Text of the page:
Skip to main content

How I Learned to Control My Diabetes

By using my personal experiences to reach out, I aim to help others in their dark times.



My diabetic journey starts in 2016 when I was having symptoms but had no idea what was wrong with me. I was constantly feeling thirsty and hungry but nothing ever seemed to satisfy my cravings.

I was feeling more fatigued than normal and eventually, I got an infection and had to go to the doctor. They did a blood test on me and found my blood sugar numbers were above 600. Normal blood sugar or blood glucose levels should be around 140 after eating and between 70 and 100 when fasting. The doctor was shocked by my levels and gave me a high dose of metformin, a common drug prescribed to people who have type 2 diabetes.

This was a major shock to me as well. It’s usually hereditary but as far as I know, I don’t have any immediate family on either side who had been diagnosed with diabetes. I started with 600 milligrams of metformin (I think), 1 tablet twice a day. The first few days when my blood sugars started to drop to a normal level my body reacted by becoming shaky, and I was getting headaches and feeling sick to my stomach.

After a few months, my sugars were leveling out but they were still high. I knew I needed to change my diet but I didn’t know where to start, I still had a lot of sugary and carb-heavy foods and drinks at home. I was dumb and decided to finish off what I had at the house before I began my diet change.


Diet and Lifestyle Changes

I did my research and looked over the little guidebooks and pamphlets my doctor had given me and began to buy healthier food options. I wasn’t fully aware that carbohydrates turned into sugar in your body. My doctor just assumed I knew this, so they only mentioned cutting out sugars.

I didn’t cut out carbs but tried to completely cut out sugar. I was eating healthier, and I thought it would do the job. I found a lot of “diabetic friendly” recipes that still allowed for brown rice, whole wheat bread, potatoes, and many other high carbohydrate foods. It was hard to change my diet and it was especially difficult when I learned that I needed to stop eating carb-heavy foods too. My diet before I was diagnosed consisted of pasta, rice, and potatoes as staple foods because I lived on a budget. These are the cheapest options for bulk foods so I bought and ate them often.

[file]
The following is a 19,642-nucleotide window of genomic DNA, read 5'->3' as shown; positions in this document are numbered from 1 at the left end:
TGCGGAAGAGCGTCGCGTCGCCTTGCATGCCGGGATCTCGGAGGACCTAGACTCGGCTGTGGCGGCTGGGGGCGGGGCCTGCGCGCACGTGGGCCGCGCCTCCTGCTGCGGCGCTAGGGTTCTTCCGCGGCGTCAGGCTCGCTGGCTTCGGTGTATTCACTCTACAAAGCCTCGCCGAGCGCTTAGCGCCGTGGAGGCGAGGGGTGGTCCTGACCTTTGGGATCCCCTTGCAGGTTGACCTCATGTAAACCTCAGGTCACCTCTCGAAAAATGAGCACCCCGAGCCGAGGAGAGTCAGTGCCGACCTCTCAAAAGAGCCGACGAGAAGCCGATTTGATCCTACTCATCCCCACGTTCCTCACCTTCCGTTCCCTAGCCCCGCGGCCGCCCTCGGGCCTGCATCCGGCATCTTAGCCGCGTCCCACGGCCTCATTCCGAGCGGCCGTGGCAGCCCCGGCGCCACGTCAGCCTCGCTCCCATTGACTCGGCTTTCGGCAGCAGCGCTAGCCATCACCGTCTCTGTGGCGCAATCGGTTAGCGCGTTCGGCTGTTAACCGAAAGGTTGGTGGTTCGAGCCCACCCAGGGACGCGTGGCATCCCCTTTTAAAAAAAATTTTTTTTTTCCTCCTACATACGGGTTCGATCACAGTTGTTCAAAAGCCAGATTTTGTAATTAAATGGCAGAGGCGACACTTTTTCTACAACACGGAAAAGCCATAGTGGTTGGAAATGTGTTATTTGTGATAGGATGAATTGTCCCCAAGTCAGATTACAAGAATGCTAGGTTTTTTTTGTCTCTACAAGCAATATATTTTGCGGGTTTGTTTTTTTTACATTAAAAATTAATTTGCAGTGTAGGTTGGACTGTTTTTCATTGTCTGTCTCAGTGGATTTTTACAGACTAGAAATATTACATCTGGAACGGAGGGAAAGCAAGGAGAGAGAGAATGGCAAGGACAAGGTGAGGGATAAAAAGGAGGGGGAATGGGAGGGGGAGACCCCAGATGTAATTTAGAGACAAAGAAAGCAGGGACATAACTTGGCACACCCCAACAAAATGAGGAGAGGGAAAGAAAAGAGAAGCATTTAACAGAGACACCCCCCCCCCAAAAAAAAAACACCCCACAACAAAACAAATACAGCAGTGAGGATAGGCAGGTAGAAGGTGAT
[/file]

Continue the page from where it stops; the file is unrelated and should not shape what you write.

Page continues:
While I changed my diet I didn’t force my boyfriend to change his, so we started buying two different types of food for each of us. It got expensive and I went back to eating brown rice and pasta but in moderation. My sugar levels were about average, still slightly high at times but not anywhere close to what it was in the beginning. After I changed my diet, my blood sugar numbers averaged about 165-175 after I would eat so it wasn’t terrible, but I was still considered actively diabetic.

I struggled with changing my exercise habits as well. I worked a full-time desk job, sitting on my butt for 40+ hours a week and being exhausted from working when I had time off. Luckily, around this time the mobile game Pokemon Go came out. My boyfriend got into it first and after a couple of weeks, I got into it as well. This gave me a reason to go for walks after work to hunt down and capture those cute little creatures.

After I quit my job due to other health complications, I continued to go for walks around my neighborhood playing this game and getting exercise. This really helped lower my blood sugar levels because I was eating better and I was being more active.

Scroll to Continue

Read More From Patientslounge

Finding Keto

In 2019 while I was looking for new diabetic recipes to try I stumbled upon the Keto diet. It’s a diet that cuts out almost all carbs and uses healthy fats and protein to fuel your body. Because most people’s bodies use carbohydrates and sugars as fuel, I needed to find some other way to fuel my body. I played around with the Keto diet that year, doing research and learning as much as possible, looking at how much it would cost to live on this diet and what recipes they had.